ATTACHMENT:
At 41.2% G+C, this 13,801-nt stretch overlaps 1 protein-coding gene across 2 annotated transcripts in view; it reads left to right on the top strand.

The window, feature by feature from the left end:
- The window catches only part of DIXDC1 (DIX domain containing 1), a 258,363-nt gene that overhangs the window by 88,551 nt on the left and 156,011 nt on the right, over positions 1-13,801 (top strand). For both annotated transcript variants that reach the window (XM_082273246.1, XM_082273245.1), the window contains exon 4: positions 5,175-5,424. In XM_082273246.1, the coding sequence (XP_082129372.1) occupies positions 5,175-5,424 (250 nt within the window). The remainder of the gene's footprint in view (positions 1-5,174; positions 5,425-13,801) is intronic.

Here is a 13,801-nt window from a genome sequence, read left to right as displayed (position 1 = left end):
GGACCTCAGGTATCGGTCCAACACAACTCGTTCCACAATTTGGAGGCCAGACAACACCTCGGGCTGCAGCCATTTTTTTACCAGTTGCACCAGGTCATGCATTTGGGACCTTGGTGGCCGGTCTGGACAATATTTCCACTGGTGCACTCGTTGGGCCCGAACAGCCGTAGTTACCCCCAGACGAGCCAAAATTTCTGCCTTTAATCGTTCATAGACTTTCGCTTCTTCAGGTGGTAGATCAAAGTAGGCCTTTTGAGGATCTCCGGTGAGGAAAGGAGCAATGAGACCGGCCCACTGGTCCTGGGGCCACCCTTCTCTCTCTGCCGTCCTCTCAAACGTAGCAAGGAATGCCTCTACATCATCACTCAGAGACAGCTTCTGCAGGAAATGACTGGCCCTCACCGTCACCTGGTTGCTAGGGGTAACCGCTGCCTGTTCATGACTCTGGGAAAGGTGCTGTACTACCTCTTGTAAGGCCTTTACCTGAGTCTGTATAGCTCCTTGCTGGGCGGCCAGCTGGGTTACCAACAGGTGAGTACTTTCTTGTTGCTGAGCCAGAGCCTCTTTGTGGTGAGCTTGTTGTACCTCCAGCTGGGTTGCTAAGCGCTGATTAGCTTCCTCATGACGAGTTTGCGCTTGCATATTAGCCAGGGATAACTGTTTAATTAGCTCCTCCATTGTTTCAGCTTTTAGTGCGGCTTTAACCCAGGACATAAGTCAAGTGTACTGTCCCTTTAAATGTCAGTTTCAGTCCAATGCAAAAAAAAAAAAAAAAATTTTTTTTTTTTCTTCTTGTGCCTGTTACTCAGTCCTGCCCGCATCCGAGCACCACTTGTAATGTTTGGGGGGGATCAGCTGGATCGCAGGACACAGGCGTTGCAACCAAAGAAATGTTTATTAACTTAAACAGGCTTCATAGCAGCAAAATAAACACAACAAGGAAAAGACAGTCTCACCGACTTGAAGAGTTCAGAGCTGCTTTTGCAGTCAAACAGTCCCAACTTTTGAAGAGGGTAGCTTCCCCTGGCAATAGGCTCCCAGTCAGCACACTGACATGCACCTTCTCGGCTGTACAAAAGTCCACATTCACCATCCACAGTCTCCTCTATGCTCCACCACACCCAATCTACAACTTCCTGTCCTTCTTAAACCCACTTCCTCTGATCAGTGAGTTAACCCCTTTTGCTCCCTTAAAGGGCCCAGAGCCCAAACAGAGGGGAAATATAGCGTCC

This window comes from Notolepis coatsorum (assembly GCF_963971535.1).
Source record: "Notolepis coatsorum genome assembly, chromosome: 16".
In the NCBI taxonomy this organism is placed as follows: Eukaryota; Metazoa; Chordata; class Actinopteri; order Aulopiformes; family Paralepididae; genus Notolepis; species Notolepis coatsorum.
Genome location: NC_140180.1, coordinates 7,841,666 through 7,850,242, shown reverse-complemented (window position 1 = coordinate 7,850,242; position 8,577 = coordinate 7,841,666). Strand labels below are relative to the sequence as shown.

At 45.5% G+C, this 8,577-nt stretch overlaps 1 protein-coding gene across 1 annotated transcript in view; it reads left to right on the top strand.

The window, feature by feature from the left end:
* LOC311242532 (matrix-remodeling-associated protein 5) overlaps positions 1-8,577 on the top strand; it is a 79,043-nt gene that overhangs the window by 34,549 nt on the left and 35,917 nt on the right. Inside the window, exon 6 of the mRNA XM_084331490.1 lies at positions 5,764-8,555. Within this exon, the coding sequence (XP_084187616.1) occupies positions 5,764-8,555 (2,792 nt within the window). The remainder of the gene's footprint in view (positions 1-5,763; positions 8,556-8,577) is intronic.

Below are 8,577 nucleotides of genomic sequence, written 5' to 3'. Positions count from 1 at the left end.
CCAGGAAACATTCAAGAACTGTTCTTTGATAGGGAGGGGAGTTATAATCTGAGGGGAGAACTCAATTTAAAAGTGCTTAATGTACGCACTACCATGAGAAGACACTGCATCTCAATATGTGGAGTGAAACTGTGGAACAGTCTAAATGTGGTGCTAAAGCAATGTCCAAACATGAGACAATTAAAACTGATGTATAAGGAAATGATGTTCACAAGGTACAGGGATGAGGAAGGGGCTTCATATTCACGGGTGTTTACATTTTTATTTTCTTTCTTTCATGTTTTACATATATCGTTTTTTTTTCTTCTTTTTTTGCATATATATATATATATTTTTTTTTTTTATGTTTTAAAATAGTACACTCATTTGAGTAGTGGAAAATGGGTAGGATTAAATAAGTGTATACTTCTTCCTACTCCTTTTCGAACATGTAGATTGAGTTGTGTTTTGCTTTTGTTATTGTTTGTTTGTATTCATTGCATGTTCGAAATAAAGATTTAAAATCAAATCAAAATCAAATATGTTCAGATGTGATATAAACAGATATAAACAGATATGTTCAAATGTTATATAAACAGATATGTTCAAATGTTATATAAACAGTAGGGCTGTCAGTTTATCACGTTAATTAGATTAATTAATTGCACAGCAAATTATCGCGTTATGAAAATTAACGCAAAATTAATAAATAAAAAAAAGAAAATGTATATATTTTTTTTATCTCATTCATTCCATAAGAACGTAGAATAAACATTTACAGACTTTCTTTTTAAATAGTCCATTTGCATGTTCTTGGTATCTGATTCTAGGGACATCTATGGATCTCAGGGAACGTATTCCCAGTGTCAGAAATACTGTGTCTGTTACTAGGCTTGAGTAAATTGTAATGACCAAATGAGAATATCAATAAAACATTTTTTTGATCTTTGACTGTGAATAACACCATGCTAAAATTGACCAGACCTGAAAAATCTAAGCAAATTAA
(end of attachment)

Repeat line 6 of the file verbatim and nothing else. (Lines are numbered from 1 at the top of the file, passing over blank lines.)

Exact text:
This window comes from Notolepis coatsorum (assembly GCF_963971535.1).